Nonmonetary Assets

AAA

DEFINITION of 'Nonmonetary Assets'

Assets in which the right to receive a fixed or determinable amount of currency is absent. This feature distinguishes nonmonetary assets from monetary assets such as cash, bank deposits, and accounts and notes receivable, which can be converted into a fixed or determinable amount of currency. Nonmonetary assets include intangible assets such as copyrights and patents, goodwill, inventories, property, plant and equipment.

INVESTOPEDIA EXPLAINS 'Nonmonetary Assets'

In some cases, it may not be readily apparent whether an asset is a monetary or nonmonetary one. In such cases, the determining factor is whether it represents an amount that can be settled in or converted into monetary terms in a very short time frame, in which case it is a monetary asset; if it cannot be settled in monetary terms, it is a nonmonetary asset.

RELATED TERMS
  1. Goodwill

    An account that can be found in the assets portion of a company's ...
  2. Net Tangible Assets

    Calculated as the total assets of a company, minus any intangible ...
  3. Intangible Asset

    An asset that is not physical in nature. Corporate intellectual ...
  4. Tangible Asset

    Assets that have a physical form. Tangible assets include both ...
  5. Patent

    A government license that gives the holder exclusive rights to ...
  6. Precedent Transaction Analysis

    A valuation method in which the prices paid for similar companies ...
RELATED FAQS
  1. Should computer software be classified as an intangible asset or part of property, ...

    In accounting terms, an intangible asset is something of value that is not of physical nature. On the other hand, property, ... Read Full Answer >>
  2. What happens to the company stock if a subsidiary gets spun off?

    When a subsidiary gets spun off, the company's stock tends to drop. However, the investor in the stock does not lose any ... Read Full Answer >>
  3. How is minimum transfer price calculated?

    A company that transfers goods between multiple divisions needs to establish a transfer price so that each division can track ... Read Full Answer >>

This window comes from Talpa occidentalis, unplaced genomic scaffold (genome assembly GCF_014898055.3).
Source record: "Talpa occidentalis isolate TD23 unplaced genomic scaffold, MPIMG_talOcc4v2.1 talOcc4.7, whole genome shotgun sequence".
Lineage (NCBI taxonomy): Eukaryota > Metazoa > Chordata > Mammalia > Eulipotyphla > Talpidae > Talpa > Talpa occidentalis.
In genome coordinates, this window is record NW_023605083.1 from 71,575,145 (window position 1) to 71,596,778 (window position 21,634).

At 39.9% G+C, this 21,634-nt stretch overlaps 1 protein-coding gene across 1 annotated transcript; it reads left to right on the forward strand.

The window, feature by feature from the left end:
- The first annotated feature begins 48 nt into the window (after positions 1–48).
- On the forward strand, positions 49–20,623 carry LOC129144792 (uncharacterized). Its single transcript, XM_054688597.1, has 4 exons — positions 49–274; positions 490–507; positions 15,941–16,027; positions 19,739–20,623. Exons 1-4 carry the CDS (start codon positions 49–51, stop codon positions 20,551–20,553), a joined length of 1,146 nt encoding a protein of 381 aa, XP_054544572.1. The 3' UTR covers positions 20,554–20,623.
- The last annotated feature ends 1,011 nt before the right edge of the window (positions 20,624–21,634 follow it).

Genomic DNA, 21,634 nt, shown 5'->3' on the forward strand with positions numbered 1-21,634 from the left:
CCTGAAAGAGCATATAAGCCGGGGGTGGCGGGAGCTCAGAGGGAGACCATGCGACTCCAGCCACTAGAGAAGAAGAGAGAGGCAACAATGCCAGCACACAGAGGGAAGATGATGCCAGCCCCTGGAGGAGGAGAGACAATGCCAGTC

4. What Book Value Of Equity Per Share (BVPS) ratio indicates a buy signal?

    Book value of equity per share (BVPS) is a ratio used in fundamental analysis to compare the amount of a company's shareholders' ... Read Full Answer >>
  5. What is the effective interest method of amortization?

    The effective interest method is an accounting practice used for discounting a bond. This method is used for bonds sold at ... Read Full Answer >>
  6. What does an unfavorable variance indicate to management?

    In managerial accounting, an unfavorable variance is discovered when a company's management performs a comparison between ... Read Full Answer >>
Related Articles
  1. Personal Finance

    Can You Count On Goodwill?

    Carefully examine goodwill and its sources before considering the value of your investment.
  2. Investing Basics

    How To Evaluate A Company's Balance Sheet

    Asset performance shows how what a company owes and owns affects its investment quality.
  3. Budgeting

    Use ROA To Gauge A Company's Profits

    Do you rely too heavily on ROE? Consider using return on assets for a more complete picture.
  4. Markets

    Intangible Assets Provide Real Value To Stocks

    Intangible assets don't appear on balance sheets, but they're crucial to judging a company's value.
  5. Fundamental Analysis

    Understanding the Profitability Index

    The profitability index (PI) is a modification of the net present value method of assessing an investment’s attractiveness.
  6. Economics

    Calculating Net Realizable Value

    An asset’s net realizable value is the amount a company should expect to receive once it sells or disposes of that asset, minus costs from its disposal.
  7. Economics

    What is Neoliberalism?

    Neoliberalism is a little-used term to describe an economy where the government has few, if any, controls on economic factors.
  8. Fundamental Analysis

    Explaining the Monte Carlo Simulation

    Monte Carlo simulation is an analysis done by running a number of different variables through a model in order to determine the different outcomes.
  9. Stock Analysis

    3 Stocks To Buy and Hold For the Rest of 2015

    One of the dominant themes to consider for 2015 is the normalization of monetary policy as the Fed raises interest rates.
  10. Fundamental Analysis

    Are Fast-Casual Restaurants Overvalued?

    Can fast-casual restaurants actually grow to the levels that investors believe they can?

You May Also Like

Hot Definitions
  1. Social Security

    A United States federal program of social insurance and benefits developed in 1935. The Social Security program's benefits ...
  2. American Dream

    The belief that anyone, regardless of where they were born or what class they were born into, can attain their own version ...
  3. Multicurrency Note Facility

    A credit facility that finances short- to medium-term Euro notes. Multicurrency note facilities are denominated in many currencies. ...
  4. National Currency

    The currency or legal tender issued by a nation's central bank or monetary authority. The national currency of a nation is ...
  5. Treasury Yield

    The return on investment, expressed as a percentage, on the debt obligations of the U.S. government. Treasuries are considered ...
  6. Bund

    A bond issued by Germany's federal government, or the German word for "bond." Bunds are the German equivalent of U.S. Treasury ...
Trading Center
×

You are using adblocking software

Want access to all of Investopedia? Add us to your “whitelist”
so you'll never miss a feature!